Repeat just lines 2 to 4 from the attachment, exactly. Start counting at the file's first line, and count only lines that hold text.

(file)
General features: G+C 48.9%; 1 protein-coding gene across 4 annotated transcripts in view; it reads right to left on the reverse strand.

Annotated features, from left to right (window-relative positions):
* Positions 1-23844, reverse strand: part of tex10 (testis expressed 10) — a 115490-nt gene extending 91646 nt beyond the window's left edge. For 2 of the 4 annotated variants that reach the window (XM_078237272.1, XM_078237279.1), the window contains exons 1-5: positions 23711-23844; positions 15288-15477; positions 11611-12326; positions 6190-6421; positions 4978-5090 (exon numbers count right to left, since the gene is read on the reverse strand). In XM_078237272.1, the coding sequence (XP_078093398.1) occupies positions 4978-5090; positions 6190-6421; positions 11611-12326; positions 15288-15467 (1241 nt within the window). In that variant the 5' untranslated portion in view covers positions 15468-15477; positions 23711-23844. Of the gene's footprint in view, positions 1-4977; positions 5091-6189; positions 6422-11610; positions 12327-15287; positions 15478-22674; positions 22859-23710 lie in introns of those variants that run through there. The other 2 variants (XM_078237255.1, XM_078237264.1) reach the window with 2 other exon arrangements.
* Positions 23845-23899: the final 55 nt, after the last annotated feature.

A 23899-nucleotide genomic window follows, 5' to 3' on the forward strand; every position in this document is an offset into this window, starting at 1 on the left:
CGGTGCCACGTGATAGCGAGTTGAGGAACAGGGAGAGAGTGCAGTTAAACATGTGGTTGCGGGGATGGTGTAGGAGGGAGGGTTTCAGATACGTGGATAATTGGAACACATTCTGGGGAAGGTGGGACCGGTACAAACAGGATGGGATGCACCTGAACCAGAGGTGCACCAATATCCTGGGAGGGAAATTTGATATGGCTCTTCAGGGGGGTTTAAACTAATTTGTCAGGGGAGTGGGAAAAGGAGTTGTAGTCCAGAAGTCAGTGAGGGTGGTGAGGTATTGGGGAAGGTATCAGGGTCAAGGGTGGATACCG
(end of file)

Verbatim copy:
Annotated features, from left to right (window-relative positions):
* Positions 1-23844, reverse strand: part of tex10 (testis expressed 10) — a 115490-nt gene extending 91646 nt beyond the window's left edge. For 2 of the 4 annotated variants that reach the window (XM_078237272.1, XM_078237279.1), the window contains exons 1-5: positions 23711-23844; positions 15288-15477; positions 11611-12326; positions 6190-6421; positions 4978-5090 (exon numbers count right to left, since the gene is read on the reverse strand). In XM_078237272.1, the coding sequence (XP_078093398.1) occupies positions 4978-5090; positions 6190-6421; positions 11611-12326; positions 15288-15467 (1241 nt within the window). In that variant the 5' untranslated portion in view covers positions 15468-15477; positions 23711-23844. Of the gene's footprint in view, positions 1-4977; positions 5091-6189; positions 6422-11610; positions 12327-15287; positions 15478-22674; positions 22859-23710 lie in introns of those variants that run through there. The other 2 variants (XM_078237255.1, XM_078237264.1) reach the window with 2 other exon arrangements.
* Positions 23845-23899: the final 55 nt, after the last annotated feature.